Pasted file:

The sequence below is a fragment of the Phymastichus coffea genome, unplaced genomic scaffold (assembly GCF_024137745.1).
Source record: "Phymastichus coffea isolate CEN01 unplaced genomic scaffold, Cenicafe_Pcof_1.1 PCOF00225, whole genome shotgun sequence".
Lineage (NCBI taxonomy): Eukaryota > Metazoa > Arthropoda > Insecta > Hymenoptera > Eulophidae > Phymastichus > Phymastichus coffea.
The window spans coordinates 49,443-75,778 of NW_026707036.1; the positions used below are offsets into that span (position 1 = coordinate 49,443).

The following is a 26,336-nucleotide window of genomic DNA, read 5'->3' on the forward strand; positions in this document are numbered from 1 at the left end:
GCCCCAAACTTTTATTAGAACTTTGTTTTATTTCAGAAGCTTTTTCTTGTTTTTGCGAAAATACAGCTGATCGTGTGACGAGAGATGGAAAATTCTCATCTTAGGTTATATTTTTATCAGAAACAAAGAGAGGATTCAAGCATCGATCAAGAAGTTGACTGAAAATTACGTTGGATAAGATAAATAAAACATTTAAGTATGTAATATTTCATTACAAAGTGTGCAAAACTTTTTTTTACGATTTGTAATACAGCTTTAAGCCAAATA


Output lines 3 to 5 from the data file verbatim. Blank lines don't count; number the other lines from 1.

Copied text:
Lineage (NCBI taxonomy): Eukaryota > Metazoa > Arthropoda > Insecta > Hymenoptera > Eulophidae > Phymastichus > Phymastichus coffea.
The window spans coordinates 49,443-75,778 of NW_026707036.1; the positions used below are offsets into that span (position 1 = coordinate 49,443).

The following is a 26,336-nucleotide window of genomic DNA, read 5'->3' on the forward strand; positions in this document are numbered from 1 at the left end: